Brian Mulroney says sorry for accepting cash

Thu Dec 13, 2007 1:38pm EST
Email This Article |
Share This Article
  • Facebook
  • LinkedIn
  • Twitter
| Print This Article | Single Page
[-] Text [+]

By David Ljunggren

OTTAWA (Reuters) - Former Canadian Prime Minister Brian Mulroney apologized publicly on Thursday for accepting hundreds of thousands of dollars in cash from a German arms dealer, but he rejected suggestions he had taken kickbacks.

Mulroney, a mentor to current Conservative Prime Minister Stephen Harper, had for years declined to answer why exactly he took the money from Karlheinz Schreiber after leaving office in 1993. Schreiber says he handed over a total of C$300,000 ($295,000). Mulroney said he received C$225,000.

The affair is one of the great mysteries of Canadian politics and efforts to uncover what happened have generated allegations of skullduggery and influence-peddling that involve senior officials and politicians.

Schreiber, awaiting extradition to Germany to face charges of fraud, bribery and tax evasion, says he paid Mulroney to help German firm Thyssen AG build a plant in Canada to assemble light-armored vehicles.

Mulroney told legislators on Thursday that the money -- cash-filled envelopes handed over in a series of hotel meetings -- was in fact a retainer to promote use of the vehicles abroad in peacekeeping operations.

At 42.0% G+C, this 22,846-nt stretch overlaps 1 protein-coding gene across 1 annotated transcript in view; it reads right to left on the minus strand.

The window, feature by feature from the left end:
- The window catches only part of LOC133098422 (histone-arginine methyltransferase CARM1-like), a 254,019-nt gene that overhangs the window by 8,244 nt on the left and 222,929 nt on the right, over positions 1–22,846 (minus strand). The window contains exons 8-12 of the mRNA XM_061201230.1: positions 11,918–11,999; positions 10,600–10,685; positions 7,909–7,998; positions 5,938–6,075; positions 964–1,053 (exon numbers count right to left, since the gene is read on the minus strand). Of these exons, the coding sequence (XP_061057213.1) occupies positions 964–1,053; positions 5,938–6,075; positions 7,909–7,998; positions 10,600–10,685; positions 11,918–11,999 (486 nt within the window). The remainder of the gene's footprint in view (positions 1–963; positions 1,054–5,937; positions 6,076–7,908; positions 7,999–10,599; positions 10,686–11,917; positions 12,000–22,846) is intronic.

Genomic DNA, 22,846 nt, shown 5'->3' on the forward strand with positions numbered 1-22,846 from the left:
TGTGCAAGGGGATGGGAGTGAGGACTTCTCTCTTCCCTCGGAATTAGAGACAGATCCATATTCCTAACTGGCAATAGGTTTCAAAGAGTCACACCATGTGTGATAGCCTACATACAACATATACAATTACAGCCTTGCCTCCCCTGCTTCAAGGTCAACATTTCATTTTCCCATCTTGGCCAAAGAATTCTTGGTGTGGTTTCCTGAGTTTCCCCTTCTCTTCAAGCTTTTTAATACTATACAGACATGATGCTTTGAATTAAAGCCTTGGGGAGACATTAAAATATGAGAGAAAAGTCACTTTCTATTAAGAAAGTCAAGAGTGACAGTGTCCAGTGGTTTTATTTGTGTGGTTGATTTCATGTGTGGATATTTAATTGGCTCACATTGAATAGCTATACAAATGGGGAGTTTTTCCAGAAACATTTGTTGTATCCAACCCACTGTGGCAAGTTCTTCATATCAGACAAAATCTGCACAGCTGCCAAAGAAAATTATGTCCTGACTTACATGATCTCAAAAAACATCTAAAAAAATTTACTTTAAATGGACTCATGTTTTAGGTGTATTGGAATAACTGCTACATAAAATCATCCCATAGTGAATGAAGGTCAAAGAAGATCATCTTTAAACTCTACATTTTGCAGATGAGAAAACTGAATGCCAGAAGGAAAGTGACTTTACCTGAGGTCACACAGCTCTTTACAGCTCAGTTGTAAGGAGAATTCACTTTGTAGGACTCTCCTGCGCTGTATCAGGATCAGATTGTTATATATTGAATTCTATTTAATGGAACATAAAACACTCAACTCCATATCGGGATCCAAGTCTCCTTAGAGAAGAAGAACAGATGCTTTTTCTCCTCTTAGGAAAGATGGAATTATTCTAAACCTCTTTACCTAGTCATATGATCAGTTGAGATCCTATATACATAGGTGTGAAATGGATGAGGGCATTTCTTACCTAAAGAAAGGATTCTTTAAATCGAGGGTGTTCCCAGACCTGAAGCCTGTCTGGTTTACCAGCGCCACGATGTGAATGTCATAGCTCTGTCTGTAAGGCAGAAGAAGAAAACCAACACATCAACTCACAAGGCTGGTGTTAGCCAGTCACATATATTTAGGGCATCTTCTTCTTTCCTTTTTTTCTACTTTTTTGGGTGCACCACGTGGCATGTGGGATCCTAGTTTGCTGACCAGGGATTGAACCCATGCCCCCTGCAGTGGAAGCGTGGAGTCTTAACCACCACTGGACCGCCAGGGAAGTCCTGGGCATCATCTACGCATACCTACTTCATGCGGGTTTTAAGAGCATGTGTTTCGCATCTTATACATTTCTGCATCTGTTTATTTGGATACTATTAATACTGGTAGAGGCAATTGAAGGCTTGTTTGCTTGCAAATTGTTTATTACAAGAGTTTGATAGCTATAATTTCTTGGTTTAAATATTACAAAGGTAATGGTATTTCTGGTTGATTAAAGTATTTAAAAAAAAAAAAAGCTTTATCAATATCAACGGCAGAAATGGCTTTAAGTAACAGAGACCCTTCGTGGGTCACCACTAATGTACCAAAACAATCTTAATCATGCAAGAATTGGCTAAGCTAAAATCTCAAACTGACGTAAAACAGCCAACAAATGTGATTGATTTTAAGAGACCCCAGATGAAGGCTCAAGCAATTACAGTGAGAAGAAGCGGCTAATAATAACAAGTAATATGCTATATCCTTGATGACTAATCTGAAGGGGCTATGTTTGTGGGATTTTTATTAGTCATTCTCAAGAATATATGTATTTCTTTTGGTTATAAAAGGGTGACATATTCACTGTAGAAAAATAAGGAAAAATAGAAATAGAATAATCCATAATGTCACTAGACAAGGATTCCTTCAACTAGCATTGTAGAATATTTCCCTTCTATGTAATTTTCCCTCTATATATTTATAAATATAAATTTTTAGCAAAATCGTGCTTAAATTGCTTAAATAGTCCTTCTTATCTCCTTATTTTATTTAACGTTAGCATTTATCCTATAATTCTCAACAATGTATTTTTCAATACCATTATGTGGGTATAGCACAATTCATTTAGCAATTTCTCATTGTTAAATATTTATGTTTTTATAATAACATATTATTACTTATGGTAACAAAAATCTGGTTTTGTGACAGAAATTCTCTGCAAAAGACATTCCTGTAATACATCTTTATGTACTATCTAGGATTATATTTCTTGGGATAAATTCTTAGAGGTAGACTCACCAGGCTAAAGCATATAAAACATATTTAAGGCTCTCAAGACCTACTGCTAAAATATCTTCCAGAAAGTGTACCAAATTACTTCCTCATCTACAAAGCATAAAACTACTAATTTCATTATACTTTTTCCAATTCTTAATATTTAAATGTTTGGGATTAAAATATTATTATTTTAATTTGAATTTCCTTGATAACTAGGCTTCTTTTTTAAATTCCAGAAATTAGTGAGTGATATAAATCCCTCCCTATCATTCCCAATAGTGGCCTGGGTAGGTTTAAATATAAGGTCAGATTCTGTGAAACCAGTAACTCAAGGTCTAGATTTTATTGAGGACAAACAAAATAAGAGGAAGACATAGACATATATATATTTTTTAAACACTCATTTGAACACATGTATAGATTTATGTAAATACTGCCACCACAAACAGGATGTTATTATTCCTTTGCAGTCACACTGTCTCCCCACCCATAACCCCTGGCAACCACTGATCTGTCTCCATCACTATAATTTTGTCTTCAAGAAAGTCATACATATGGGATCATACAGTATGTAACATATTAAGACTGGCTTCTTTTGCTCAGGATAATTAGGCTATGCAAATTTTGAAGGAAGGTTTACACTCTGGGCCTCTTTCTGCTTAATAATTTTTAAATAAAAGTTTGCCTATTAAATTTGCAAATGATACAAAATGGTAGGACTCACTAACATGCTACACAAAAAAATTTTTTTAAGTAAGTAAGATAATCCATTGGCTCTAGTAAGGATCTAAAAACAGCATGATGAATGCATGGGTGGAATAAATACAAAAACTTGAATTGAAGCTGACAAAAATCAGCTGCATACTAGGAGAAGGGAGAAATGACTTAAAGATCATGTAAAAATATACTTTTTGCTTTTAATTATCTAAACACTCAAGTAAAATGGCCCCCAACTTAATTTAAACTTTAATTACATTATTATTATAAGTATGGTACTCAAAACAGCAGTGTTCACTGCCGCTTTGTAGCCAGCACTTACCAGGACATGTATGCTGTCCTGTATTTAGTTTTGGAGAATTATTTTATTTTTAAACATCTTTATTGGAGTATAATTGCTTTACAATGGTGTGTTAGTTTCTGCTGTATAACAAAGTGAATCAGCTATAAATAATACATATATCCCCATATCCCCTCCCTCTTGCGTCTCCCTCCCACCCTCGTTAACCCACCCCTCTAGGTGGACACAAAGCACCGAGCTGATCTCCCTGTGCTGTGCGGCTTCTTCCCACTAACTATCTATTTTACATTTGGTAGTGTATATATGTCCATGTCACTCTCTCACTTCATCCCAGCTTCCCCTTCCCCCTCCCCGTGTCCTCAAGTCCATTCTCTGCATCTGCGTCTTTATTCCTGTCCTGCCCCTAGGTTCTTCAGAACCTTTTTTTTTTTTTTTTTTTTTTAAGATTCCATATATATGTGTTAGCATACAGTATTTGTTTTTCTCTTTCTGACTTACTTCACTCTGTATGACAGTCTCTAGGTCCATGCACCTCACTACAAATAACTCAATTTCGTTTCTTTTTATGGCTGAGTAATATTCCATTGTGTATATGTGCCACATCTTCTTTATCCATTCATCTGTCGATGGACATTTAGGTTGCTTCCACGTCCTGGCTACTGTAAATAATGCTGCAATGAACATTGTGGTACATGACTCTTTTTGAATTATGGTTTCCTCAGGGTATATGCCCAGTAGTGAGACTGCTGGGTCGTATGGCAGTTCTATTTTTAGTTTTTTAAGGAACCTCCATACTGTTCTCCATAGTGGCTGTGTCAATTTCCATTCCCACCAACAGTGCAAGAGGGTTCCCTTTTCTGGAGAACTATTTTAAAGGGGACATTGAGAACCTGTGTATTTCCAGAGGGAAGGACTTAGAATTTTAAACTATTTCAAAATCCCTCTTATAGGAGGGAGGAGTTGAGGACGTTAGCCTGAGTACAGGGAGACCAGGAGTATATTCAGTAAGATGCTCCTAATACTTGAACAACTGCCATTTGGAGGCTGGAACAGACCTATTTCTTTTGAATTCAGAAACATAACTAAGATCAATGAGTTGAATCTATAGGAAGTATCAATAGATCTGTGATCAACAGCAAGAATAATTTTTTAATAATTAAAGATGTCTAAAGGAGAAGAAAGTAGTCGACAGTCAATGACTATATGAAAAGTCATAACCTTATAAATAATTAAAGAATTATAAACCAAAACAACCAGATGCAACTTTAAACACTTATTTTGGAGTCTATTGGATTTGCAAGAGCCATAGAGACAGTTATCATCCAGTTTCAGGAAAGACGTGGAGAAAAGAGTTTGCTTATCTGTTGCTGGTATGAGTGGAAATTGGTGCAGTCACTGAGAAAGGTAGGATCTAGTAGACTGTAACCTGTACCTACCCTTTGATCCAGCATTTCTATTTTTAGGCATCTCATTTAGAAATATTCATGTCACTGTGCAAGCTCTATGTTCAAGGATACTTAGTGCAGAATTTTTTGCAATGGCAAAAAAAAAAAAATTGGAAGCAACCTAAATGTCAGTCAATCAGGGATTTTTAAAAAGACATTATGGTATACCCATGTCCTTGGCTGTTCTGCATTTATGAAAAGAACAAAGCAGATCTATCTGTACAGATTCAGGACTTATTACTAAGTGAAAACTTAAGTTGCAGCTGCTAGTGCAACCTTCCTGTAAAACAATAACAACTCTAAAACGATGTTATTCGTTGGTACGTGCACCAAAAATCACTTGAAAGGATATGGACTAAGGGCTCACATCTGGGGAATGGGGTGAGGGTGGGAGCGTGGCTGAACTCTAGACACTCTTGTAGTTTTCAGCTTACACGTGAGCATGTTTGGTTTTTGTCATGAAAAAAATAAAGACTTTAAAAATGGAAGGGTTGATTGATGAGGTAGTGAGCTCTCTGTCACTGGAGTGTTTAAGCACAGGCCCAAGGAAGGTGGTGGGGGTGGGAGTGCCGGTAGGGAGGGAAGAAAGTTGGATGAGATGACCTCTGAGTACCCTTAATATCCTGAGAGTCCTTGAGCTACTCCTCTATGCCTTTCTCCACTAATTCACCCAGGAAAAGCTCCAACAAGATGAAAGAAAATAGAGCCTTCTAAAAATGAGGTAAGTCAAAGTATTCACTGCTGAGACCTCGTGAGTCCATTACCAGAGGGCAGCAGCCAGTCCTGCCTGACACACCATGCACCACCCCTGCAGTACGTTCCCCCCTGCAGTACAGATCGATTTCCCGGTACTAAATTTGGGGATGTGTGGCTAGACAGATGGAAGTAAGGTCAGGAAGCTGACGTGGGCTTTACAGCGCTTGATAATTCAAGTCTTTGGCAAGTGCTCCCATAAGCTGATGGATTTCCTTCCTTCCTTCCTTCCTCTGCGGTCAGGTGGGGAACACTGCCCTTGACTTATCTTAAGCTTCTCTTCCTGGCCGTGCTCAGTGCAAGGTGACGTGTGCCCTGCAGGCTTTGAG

He said that while the deal had been legal, and while he had accepted no money while in office, he recognized he had made a serious error in judgment by agreeing to take cash.

"I apologize and I accept full responsibility for it," he told a parliamentary committee, saying he should instead have insisted on a check. The apology did not impress Pat Martin of the minority New Democrats.

"People use cash in business deals of that size when they're either trying to hide any record of something that they know to be wrong or if they're trying to avoid taxes ... neither look very good for a former prime minister, let me say," he told Mulroney.   Continued...

<p>Former Canadian Prime Minister Brian Mulroney testifies before the Commons ethics committee on Parliament Hill in Ottawa, December 13, 2007. REUTERS/Chris Wattie</p>